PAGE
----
Some tips on #howtoenjoyreading on your weekend:1. A book is not a crocodile. It won't snap your fingers off. Stop…
Your #howtoenjoyreading tips on Facebook are incredible, and probably not what people would expect to hear from an author! Do you abide by all the tips that you post?
I don’t think when I write – the tips are trying to retrospectively work out how I created something. When I was seven years old an imaginary friend showed me how to send my mind with the wind, to find the land where stories came from. Or I think she was imaginary…
What advice would you give to others out there who are looking to find a creative outlet through their writing?
Write if you long to write, and have found a lodging in the world of stories. But I think you will learn more judging your own work, thinking about it, savaging it and trashing it then writing it fifty times, and every one quite different, plotting and theming them for years before you begin, than reading writing tips. A writer must be their own teacher. Others may help a little, but each of us must find our own way to send our minds upon the wind.
For those that haven’t had a chance to read the two books you released last month, what can they expect from them?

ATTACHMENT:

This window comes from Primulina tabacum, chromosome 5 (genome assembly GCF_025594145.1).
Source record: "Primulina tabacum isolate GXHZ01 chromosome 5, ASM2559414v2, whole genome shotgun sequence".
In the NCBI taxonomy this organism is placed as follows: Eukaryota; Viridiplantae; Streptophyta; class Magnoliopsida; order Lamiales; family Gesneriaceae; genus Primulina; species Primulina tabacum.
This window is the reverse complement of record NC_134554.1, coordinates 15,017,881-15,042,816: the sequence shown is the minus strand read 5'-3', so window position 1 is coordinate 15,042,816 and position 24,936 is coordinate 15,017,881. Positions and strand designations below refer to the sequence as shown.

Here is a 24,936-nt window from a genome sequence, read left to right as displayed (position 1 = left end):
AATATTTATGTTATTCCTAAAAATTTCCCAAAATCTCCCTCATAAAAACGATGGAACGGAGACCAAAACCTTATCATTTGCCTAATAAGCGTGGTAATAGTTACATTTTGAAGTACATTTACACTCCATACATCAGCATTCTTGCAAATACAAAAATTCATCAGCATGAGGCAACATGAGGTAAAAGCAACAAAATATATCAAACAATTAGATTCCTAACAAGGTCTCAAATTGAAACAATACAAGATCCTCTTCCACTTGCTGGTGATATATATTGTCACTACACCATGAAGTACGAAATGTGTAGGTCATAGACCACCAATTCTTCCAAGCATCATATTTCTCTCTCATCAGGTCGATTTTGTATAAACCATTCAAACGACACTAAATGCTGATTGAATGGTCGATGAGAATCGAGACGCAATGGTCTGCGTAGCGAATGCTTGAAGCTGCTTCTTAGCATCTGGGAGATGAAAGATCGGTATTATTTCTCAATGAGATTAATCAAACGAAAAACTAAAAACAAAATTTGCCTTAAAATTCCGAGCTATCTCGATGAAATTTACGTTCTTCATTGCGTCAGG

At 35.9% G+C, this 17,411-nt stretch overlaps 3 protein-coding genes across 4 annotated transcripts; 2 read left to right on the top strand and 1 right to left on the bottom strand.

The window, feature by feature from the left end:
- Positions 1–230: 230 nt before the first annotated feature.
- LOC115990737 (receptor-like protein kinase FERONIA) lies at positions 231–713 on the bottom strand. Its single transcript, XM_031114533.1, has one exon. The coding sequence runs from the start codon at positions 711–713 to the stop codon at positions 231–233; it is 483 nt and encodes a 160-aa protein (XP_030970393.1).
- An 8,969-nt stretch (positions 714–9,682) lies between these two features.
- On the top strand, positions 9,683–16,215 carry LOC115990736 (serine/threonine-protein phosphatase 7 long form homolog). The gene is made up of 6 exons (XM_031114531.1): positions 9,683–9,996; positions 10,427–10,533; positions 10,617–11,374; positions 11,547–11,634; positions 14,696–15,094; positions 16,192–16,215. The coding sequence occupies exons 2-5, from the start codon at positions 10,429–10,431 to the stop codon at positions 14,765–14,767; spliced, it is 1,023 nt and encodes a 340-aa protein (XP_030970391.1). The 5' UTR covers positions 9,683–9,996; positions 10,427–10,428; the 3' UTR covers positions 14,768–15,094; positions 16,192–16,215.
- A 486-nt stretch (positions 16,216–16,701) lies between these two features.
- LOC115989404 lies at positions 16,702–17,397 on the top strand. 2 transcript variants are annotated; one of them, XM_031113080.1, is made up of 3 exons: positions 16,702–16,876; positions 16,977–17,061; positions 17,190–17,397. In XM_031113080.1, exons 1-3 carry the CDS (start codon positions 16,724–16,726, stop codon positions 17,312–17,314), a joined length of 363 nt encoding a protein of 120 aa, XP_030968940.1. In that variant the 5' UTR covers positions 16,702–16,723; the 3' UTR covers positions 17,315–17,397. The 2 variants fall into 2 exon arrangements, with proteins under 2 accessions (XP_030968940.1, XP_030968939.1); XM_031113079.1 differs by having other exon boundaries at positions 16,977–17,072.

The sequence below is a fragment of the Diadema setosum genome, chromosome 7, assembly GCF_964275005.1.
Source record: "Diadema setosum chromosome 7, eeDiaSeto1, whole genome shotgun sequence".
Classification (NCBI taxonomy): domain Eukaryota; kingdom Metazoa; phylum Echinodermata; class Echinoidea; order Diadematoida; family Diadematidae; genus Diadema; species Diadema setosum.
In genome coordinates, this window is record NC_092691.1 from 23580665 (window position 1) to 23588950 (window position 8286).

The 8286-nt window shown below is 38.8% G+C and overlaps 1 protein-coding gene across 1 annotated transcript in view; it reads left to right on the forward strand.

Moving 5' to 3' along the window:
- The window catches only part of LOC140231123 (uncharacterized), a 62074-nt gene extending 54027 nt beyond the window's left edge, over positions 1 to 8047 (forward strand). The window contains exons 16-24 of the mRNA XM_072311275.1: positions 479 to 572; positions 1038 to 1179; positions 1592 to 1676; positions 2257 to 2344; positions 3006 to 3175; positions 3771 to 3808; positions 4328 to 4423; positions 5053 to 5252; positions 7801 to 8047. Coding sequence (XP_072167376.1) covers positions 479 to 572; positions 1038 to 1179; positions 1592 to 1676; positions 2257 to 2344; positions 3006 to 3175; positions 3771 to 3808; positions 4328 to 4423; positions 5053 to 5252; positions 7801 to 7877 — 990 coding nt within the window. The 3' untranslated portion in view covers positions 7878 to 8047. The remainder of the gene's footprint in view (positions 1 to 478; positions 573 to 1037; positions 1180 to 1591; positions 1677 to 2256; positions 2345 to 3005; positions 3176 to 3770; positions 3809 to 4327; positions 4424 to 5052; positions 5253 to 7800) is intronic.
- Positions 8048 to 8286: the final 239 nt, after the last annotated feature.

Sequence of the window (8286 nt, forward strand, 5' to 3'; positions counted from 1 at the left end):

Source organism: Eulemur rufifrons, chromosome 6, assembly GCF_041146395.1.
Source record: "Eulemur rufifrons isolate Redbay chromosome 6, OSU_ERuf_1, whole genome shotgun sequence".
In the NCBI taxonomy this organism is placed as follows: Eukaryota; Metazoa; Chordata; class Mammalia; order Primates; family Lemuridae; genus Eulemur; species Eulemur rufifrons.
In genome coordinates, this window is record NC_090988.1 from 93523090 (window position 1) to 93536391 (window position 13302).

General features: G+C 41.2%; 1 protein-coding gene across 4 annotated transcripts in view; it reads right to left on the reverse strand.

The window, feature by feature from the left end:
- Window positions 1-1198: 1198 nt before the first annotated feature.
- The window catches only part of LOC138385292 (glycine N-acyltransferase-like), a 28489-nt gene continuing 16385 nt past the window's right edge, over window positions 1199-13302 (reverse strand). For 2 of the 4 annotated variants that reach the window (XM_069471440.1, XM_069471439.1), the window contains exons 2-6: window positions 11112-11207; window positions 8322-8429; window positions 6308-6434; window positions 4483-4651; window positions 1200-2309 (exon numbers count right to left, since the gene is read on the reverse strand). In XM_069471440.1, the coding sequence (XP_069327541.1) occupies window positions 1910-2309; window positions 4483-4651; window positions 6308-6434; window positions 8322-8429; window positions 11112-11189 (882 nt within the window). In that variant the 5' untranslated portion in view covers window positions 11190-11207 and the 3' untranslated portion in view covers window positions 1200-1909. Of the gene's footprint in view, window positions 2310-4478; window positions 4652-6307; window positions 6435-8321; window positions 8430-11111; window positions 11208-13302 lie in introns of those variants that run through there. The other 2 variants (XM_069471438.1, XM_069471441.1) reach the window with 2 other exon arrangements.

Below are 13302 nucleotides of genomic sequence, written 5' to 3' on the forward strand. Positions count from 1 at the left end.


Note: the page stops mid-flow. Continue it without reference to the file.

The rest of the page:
Passion, love, adventure, heroism and espionage …and that is just the picture book about the echidna. But the same themes are in Miss Lily’s Lovely Ladies. I hope that it is impossible to stop turning the pages of each.
Two books are built on secrets: the first is the unknown world I discovered when (briefly) employed as an echidna milker, dispelling so much of what we thought we knew.
The second is the mystery of how the female “battalions ” of World War One have been forgotten: probably not deliberately, but because the official war historian’s job was to record only those who were there officially. Even the Red Cross did not recognise the unofficial hospitals, ambulance brigades, feeding stations, canteens, first aid posts. They were planned, financed and run by women. Until the US joined the war in 1917 nearly all the hospitals were unofficial – after the first battle of the Somme almost every home with a spare room in Britain was turned over to the wounded or to refugees. The official record is of deep, repeated incompetence on both sides…perhaps if Gallipoli had been accessible to the female volunteers, the nurses, stretcher bearers, cooks, telegraphists, we would have won that campaign, where twice as many men died from disease and thirst than from their wounds. If there had even been women offering cups of tea – boiled water – instead of the filthy water from the trenches, dysentery would not have decimated our forces; they may have reached Constantinople…and history changed.
Savannah: Townsville’s Festival of Stories begins this Thursday night at the Mercure Hotel with an author talk by Mem Fox, before an official launch on Saturday morning by Magda Szubanski. A full program can be found here, and bookings are essential for each session. Catch the launch of Jackie French’s two latest books, Miss Lily’s Lovely Ladies and Millie Loves Ants, at 11:15am on Saturday, before a Q&A and book signing at 2:45pm.